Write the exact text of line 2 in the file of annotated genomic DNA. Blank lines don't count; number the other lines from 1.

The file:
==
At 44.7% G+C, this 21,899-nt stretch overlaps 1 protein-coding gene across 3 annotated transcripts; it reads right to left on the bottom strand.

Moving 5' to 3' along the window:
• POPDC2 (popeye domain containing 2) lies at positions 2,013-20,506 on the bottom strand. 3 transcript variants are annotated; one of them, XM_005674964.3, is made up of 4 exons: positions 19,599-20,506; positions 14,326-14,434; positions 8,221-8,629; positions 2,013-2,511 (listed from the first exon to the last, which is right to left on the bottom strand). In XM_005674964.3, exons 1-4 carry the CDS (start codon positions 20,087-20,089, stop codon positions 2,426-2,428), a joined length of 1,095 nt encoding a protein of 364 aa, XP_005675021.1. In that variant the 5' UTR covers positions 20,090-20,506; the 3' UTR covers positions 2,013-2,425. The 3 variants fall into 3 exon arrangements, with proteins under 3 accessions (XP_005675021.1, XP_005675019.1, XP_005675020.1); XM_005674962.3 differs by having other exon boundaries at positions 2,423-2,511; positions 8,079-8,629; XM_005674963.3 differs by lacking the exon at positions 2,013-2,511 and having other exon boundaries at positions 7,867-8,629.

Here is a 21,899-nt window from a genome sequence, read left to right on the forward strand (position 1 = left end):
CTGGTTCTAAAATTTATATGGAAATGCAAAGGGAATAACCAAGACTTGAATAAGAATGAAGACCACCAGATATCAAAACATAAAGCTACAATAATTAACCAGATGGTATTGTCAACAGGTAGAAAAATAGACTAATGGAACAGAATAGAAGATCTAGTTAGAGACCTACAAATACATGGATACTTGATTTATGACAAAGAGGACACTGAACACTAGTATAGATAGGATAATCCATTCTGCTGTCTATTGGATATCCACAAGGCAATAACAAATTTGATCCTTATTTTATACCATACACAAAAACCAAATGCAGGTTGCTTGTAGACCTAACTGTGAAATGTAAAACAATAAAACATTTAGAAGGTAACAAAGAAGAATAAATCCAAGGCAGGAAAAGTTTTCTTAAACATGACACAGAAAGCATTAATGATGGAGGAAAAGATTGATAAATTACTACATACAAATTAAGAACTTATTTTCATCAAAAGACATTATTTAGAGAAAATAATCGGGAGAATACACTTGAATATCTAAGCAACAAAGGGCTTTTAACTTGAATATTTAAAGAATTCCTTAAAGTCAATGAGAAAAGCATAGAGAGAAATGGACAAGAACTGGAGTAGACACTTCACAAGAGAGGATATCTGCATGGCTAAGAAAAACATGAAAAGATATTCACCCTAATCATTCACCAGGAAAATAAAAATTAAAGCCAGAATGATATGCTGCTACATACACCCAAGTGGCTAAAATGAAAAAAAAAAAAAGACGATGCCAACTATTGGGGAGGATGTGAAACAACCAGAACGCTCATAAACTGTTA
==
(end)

Moving 5' to 3' along the window: